Tibetan Mastiffs are some of the most reliable guard dogs around. In Tibet, they would be tied to a pole at two months of age to enhance their aggressive tendencies and taught to guard a home. As the breed developed and became larger and more reliable, one dog would often act as a guard over an entire village. Modern Tibetan Mastiffs that are bred in the West are still very alert, protective watchdogs but they are no longer aggressive. When a stranger approaches a Tibetan Mastiff's home, he will be sized up, and a decision will be made as to whether or not the stranger is to be trusted. Even if the stranger means no harm, the Mastiff will not take his eyes off the visitor until he leaves the property. Tibetan Mastiffs attach themselves deeply to the people they love, and take their job as guardian and protector very seriously. They are rowdy when young, but mellow out into very serious adult dogs who are too busy patrolling the house to be bothered with playing fetch. They are affectionate and loving, but also very independent dogs with minds of their own. For experienced dog owners who like large, imposing dogs who aren't emotionally needy, the Tibetan Mastiff is an excellent choice.
Tibetan Mastiffs are full of energy when they are young, but as they get older they mellow out considerably. Despite the fact that your dog may want to lay outside under a shade tree all afternoon, he needs to be walked several times a day. As puppies, you can run them and teach them to play catch, but don't expect an adult Tibetan Mastiff to be motivated to run around the yard.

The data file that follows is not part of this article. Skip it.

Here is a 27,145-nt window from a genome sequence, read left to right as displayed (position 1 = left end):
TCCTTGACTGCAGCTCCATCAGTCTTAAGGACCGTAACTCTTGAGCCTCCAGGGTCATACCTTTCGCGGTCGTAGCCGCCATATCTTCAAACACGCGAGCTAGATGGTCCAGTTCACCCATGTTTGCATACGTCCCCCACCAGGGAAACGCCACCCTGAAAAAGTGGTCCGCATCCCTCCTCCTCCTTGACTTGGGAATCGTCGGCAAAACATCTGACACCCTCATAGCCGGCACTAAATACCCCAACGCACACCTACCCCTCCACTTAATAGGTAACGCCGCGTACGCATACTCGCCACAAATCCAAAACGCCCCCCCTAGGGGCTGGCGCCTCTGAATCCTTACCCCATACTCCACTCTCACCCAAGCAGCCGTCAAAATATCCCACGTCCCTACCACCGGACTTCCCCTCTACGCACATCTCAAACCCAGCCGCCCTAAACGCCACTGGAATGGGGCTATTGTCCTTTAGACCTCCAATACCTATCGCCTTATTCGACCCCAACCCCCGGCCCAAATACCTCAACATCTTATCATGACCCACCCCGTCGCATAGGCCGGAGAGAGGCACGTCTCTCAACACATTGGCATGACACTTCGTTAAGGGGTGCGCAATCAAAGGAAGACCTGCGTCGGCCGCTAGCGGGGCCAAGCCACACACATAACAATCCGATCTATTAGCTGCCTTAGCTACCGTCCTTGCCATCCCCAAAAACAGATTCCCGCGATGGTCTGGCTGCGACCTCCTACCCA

This breed is far too large to live in apartments, and they prefer to be outside during the day, where they can patrol the yard and do their duty as guardians. They get depressed and destructive when indoors all day.
Tibetan Mastiffs are a challenge to train and novice dog owners should consult with a professional dog trainer who understands how to handle large, dominant breeds. These dogs naturally assume they are the heads of the household and establishing leadership over them requires a lot of time, energy and patience. Training should begin very early and should be conducted with firmness, but never harshness. Tibetan Mastiffs will not respect a leader who resorts to physical correction. 100% consistency is also needed when training this breed, as on bend of the rules will be seen in his eyes as an invitation to take over.
Tibetan Mastiffs are not recommended for families with small children. This breed exhibits dominance over anything smaller than he is, and won't hesitate to boss children around. Toddlers who want to poke, prod or tug a Tibetan Mastiff are in danger of being bitten.
Tibetan Mastiffs need to be socialized around other dogs as early as possible. While they will be accepting to dogs who are raised alongside them, new dogs are another issue all together. Male dogs will be aggressive toward other male dogs, especially if unneutered. You must teach your dog proper canine manners to avoid potentially sticky situations later on. Your Tibetan Mastiff must also be socialized around people from a young age. Mastiffs will make their own decisions as to whether or not they like a person, and it is very important to teach them what a welcome guest looks like, sounds like, and how they behave so that he knows the difference between an invited friend and an uninvited intruder.